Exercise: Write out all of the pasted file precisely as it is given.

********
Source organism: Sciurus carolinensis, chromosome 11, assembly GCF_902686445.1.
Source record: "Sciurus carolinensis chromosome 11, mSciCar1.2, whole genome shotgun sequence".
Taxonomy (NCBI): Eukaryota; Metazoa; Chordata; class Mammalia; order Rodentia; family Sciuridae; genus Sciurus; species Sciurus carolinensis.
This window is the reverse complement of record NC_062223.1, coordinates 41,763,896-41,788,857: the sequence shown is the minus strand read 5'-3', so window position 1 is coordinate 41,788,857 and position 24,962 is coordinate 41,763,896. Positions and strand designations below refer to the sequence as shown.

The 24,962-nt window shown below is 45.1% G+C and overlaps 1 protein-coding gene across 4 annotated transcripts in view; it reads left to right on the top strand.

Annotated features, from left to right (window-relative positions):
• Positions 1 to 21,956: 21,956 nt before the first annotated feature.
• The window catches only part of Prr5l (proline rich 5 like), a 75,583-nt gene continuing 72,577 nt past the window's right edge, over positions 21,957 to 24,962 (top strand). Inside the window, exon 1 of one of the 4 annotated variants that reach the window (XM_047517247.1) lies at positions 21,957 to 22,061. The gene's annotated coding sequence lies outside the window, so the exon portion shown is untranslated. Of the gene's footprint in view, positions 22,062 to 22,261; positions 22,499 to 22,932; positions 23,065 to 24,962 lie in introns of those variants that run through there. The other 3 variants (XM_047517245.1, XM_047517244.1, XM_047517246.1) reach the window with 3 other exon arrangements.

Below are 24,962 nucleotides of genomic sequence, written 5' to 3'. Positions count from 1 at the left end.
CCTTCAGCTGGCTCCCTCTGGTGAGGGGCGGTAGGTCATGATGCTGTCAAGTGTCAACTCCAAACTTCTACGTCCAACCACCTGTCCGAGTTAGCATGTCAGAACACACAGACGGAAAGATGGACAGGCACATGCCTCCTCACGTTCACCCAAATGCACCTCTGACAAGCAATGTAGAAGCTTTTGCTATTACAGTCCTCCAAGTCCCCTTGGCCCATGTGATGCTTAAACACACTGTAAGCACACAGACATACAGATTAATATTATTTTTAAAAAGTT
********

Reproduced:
Source organism: Sciurus carolinensis, chromosome 11, assembly GCF_902686445.1.
Source record: "Sciurus carolinensis chromosome 11, mSciCar1.2, whole genome shotgun sequence".
Taxonomy (NCBI): Eukaryota; Metazoa; Chordata; class Mammalia; order Rodentia; family Sciuridae; genus Sciurus; species Sciurus carolinensis.
This window is the reverse complement of record NC_062223.1, coordinates 41,763,896-41,788,857: the sequence shown is the minus strand read 5'-3', so window position 1 is coordinate 41,788,857 and position 24,962 is coordinate 41,763,896. Positions and strand designations below refer to the sequence as shown.

The 24,962-nt window shown below is 45.1% G+C and overlaps 1 protein-coding gene across 4 annotated transcripts in view; it reads left to right on the top strand.

Annotated features, from left to right (window-relative positions):
• Positions 1 to 21,956: 21,956 nt before the first annotated feature.
• The window catches only part of Prr5l (proline rich 5 like), a 75,583-nt gene continuing 72,577 nt past the window's right edge, over positions 21,957 to 24,962 (top strand). Inside the window, exon 1 of one of the 4 annotated variants that reach the window (XM_047517247.1) lies at positions 21,957 to 22,061. The gene's annotated coding sequence lies outside the window, so the exon portion shown is untranslated. Of the gene's footprint in view, positions 22,062 to 22,261; positions 22,499 to 22,932; positions 23,065 to 24,962 lie in introns of those variants that run through there. The other 3 variants (XM_047517245.1, XM_047517244.1, XM_047517246.1) reach the window with 3 other exon arrangements.

Below are 24,962 nucleotides of genomic sequence, written 5' to 3'. Positions count from 1 at the left end.
CCTTCAGCTGGCTCCCTCTGGTGAGGGGCGGTAGGTCATGATGCTGTCAAGTGTCAACTCCAAACTTCTACGTCCAACCACCTGTCCGAGTTAGCATGTCAGAACACACAGACGGAAAGATGGACAGGCACATGCCTCCTCACGTTCACCCAAATGCACCTCTGACAAGCAATGTAGAAGCTTTTGCTATTACAGTCCTCCAAGTCCCCTTGGCCCATGTGATGCTTAAACACACTGTAAGCACACAGACATACAGATTAATATTATTTTTAAAAAGTT